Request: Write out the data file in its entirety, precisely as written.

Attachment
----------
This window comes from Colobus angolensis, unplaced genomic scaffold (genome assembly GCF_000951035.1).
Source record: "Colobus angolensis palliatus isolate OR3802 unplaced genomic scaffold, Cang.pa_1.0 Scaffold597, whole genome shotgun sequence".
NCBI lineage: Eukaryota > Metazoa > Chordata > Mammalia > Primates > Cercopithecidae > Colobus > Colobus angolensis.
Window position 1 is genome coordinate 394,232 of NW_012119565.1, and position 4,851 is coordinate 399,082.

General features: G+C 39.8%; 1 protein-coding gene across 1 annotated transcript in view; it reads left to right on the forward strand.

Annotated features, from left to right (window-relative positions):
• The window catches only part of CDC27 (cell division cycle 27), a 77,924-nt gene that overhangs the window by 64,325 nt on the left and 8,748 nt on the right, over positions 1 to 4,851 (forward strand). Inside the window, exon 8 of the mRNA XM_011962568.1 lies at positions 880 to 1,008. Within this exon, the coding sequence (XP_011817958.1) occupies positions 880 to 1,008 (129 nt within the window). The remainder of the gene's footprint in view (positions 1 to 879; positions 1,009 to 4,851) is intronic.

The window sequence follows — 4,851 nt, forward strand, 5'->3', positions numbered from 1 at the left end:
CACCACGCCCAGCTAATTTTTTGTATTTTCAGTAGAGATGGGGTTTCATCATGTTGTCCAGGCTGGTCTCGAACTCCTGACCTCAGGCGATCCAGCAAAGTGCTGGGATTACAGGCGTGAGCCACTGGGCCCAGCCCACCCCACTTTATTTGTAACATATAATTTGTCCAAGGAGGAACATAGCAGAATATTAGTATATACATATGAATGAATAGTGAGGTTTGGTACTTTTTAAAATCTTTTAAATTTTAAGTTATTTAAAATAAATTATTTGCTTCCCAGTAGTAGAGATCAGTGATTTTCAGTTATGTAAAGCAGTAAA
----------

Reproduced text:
This window comes from Colobus angolensis, unplaced genomic scaffold (genome assembly GCF_000951035.1).
Source record: "Colobus angolensis palliatus isolate OR3802 unplaced genomic scaffold, Cang.pa_1.0 Scaffold597, whole genome shotgun sequence".
NCBI lineage: Eukaryota > Metazoa > Chordata > Mammalia > Primates > Cercopithecidae > Colobus > Colobus angolensis.
Window position 1 is genome coordinate 394,232 of NW_012119565.1, and position 4,851 is coordinate 399,082.

General features: G+C 39.8%; 1 protein-coding gene across 1 annotated transcript in view; it reads left to right on the forward strand.

Annotated features, from left to right (window-relative positions):
• The window catches only part of CDC27 (cell division cycle 27), a 77,924-nt gene that overhangs the window by 64,325 nt on the left and 8,748 nt on the right, over positions 1 to 4,851 (forward strand). Inside the window, exon 8 of the mRNA XM_011962568.1 lies at positions 880 to 1,008. Within this exon, the coding sequence (XP_011817958.1) occupies positions 880 to 1,008 (129 nt within the window). The remainder of the gene's footprint in view (positions 1 to 879; positions 1,009 to 4,851) is intronic.

The window sequence follows — 4,851 nt, forward strand, 5'->3', positions numbered from 1 at the left end:
CACCACGCCCAGCTAATTTTTTGTATTTTCAGTAGAGATGGGGTTTCATCATGTTGTCCAGGCTGGTCTCGAACTCCTGACCTCAGGCGATCCAGCAAAGTGCTGGGATTACAGGCGTGAGCCACTGGGCCCAGCCCACCCCACTTTATTTGTAACATATAATTTGTCCAAGGAGGAACATAGCAGAATATTAGTATATACATATGAATGAATAGTGAGGTTTGGTACTTTTTAAAATCTTTTAAATTTTAAGTTATTTAAAATAAATTATTTGCTTCCCAGTAGTAGAGATCAGTGATTTTCAGTTATGTAAAGCAGTAAA